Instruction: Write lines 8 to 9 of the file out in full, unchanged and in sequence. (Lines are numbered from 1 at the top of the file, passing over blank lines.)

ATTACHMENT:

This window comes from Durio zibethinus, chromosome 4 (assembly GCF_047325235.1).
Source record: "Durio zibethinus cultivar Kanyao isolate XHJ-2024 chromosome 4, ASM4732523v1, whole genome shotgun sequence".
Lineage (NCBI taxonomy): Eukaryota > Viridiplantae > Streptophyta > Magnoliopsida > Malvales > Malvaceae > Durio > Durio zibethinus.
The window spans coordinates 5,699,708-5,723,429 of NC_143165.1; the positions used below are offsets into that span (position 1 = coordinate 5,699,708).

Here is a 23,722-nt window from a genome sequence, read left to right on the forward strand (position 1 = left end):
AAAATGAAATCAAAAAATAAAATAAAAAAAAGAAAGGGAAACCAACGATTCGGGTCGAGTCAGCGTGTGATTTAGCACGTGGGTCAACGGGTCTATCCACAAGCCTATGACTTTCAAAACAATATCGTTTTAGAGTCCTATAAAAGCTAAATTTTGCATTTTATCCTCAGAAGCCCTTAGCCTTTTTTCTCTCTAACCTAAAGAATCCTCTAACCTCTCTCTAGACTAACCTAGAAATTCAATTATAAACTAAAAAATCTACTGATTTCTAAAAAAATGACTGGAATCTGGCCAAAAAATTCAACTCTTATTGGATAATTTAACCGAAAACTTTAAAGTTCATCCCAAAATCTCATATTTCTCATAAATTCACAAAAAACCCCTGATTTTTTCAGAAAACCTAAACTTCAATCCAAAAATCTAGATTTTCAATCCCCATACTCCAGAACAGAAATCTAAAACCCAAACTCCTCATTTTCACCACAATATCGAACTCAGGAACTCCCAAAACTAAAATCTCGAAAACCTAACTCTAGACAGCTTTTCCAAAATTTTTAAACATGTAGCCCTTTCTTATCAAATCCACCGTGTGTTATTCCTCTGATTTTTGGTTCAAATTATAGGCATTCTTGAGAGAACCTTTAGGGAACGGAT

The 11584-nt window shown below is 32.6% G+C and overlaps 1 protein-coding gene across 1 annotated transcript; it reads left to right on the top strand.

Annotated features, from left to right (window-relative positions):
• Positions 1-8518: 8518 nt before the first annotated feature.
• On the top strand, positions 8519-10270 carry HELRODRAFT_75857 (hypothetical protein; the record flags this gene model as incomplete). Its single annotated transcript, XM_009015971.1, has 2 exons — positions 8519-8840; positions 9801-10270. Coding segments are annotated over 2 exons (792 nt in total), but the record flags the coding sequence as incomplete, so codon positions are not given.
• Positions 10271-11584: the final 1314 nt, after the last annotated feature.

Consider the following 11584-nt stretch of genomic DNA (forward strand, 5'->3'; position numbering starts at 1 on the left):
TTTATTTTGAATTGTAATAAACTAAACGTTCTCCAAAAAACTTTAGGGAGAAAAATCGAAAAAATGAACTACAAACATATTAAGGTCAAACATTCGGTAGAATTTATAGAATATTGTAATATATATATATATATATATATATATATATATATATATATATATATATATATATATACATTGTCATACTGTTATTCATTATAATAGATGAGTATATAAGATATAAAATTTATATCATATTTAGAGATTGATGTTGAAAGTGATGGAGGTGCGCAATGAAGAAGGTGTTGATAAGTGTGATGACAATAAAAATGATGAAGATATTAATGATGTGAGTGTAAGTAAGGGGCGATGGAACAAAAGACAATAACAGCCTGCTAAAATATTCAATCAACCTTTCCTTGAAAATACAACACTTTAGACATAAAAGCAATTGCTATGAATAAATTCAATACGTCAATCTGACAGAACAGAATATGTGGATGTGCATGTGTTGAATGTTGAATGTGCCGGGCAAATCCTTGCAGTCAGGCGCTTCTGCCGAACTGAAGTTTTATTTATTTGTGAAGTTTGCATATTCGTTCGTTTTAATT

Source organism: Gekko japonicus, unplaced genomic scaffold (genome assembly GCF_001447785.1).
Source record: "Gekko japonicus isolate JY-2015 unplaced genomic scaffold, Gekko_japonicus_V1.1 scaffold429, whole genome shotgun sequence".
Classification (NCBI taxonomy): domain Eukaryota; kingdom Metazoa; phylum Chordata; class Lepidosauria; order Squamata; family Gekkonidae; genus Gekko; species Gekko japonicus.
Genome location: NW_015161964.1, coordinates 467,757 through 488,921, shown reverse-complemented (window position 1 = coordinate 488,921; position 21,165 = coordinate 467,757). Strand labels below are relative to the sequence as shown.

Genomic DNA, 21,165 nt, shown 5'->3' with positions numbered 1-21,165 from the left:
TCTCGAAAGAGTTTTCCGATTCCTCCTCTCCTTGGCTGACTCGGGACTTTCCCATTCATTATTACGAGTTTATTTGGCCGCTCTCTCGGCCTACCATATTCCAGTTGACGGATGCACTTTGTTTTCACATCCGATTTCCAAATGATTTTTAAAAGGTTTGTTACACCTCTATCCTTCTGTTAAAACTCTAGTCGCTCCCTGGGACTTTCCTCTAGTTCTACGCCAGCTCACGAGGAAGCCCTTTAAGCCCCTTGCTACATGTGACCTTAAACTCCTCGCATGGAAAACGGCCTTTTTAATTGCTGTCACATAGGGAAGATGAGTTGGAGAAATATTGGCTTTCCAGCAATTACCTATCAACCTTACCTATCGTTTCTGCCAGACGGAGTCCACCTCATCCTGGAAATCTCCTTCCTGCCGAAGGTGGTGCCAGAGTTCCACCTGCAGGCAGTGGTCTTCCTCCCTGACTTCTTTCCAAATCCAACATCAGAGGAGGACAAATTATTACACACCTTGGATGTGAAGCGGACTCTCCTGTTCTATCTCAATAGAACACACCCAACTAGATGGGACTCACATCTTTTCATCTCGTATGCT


Annotated features, from left to right (window-relative positions):
• Positions 1-8518: 8518 nt before the first annotated feature.